In a letter to the UK government, LCP and Pensions for Purpose say pension funds need to increase sustainable investment, and that intergenerational inequality among pension contributors needs to be addressed.
UK-based Pensions for Purpose and financial analytics and consultancy firm LCP have called for investment in social and environmental sustainability and intergenerational inequality to play a more central role in planned UK pension reforms.
In an open letter to the UK pensions minister, Laura Trott, the organisations said they were supportive of moves to review the structure of the UK pensions industry, and outlined ways in which it could be improved to encourage pension schemes to invest in areas that promote sustainability goals.
However, a more joined up approach to systemic risk was required within the pensions industry, rather than the prevailing fragmented approach, according to Charlotte O’Leary, chief executive officer of Pensions for Purpose.
“What LCP and we have recognised is that unless you integrate sustainability, a long-term view and intergenerational fairness into pension reforms, you actually aren’t identifying and dealing with the greatest systemic risks and issues,” she told Impact Investor.
The letter is a response to pension industry reform proposals set out by the government earlier this year, in particular those aiming to stimulate growth in UK defined benefit (DB) pension schemes, which LCP and Pensions for Purpose say should do more to encourage investment with greater environmental and social impact.
The letter calls for the removal of structural barriers to allow the pensions industry to realise its potential as a major source of financing to help tackle climate change and its effects. The organisations said pension funds should be encouraged to invest in equity and private markets, where most opportunities to make impactful sustainable investment arise, and that they should do so for the long-term. At present, they tend to de-risk their assets by investing in gilts and low-risk corporate bonds, which provide limited opportunities for sustainable investment. This is often done in preparation for passing the pension scheme on to an insurer, which may have different net zero goals from the pension scheme.
More integrated approach
O’Leary said sustainability needs to be fully integrated into decision-making, echoing remarks made by others in the pensions industry.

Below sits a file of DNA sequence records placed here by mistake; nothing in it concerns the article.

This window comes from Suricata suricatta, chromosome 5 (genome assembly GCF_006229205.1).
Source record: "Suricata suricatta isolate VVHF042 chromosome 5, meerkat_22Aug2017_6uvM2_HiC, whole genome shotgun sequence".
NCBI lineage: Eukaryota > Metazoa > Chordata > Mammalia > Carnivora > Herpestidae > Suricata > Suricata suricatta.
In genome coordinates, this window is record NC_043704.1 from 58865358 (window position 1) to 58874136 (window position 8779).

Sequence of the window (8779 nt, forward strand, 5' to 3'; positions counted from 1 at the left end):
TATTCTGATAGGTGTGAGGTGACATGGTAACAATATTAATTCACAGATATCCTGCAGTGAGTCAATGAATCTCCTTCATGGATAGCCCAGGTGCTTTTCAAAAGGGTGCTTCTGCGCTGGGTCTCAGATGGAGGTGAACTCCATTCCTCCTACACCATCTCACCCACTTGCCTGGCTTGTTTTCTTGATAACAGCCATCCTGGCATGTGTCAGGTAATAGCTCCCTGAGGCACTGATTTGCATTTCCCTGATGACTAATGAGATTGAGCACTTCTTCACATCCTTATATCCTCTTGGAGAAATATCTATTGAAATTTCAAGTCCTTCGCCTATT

“Government-issued green bonds have their place in terms of sustainable investing. but you need sustainable impact built in at the initial stage when you’re making your strategic asset allocation decisions. At the moment sustainability and impact are considered as just a part of an investment portfolio rather than being an overarching part of the process,” she said.
On understanding fiduciary duty, another hot topic for the industry, LCP and Pensions for Purpose said current interpretations – which often focus solely on maximising relatively short-term financial returns – tend to discourage long-term sustainable investments that could offer comparable or better returns.
They called for the interpretation of pension trustee fiduciary duty to be reframed so pension schemes are able to take a longer-term perspective in their decision making, and contribute to sustainable goals that are in their beneficiaries’ best interests. They point out that those beneficiaries tend to be younger pension contributors, who are likely to suffer the impacts of climate change more acutely in later life, as their pensions mature.
The letter also said the current structure of pensions provision risked exacerbating the generational wealth divide between comfortably well-off older UK pensions contributors, who are more likely to have a DB pension, and younger members more likely to have a defined contribution (DC) pension. Members of UK DB schemes are promised or are already experiencing a steady stream of income in retirement, while UK DC members rely on the amount they and their employers contribute over their working lifetime producing a big enough pot to provide them with enough for their retirement – not something forecast to be the case for the majority.
O’Leary said the lack of age diversity within pension provider trustee boards, whose personnel tend to be older, may also hinder intergenerational fairness and decision-making. “Perceptions of the impact of climate change for a 25-year-old versus a 50-year-old member are going to be significantly different, though how that is built into trustee decision making at the moment is not clear,” she said.
A more proactive attitude to sustainability among large corporates in relation to their businesses and investments should be another driver for change in the pensions industry, as pension funds will need to build sustainability considerations into their own investment strategies and accounting practices to meet the requirements of their corporate contributors, O’Leary said.
Innovative thinking from the UK government is required to allow for solutions to these various problems to be implemented, according to the organisations. LCP has suggested that a Pension Protection Fund (PPF) ‘opt-in’ system for managing DB schemes that it has developed should be considered.
O’Leary said pension funds should already be looking at using innovative approaches to boost sustainable investment, such as cashflow-driven investing, where investment is in real assets with inflation linkage and could still provide a similar income stream to investing in gilts.
“Sometimes the alternatives are just not put forward or they are dismissed, because peers are not using them,” she said.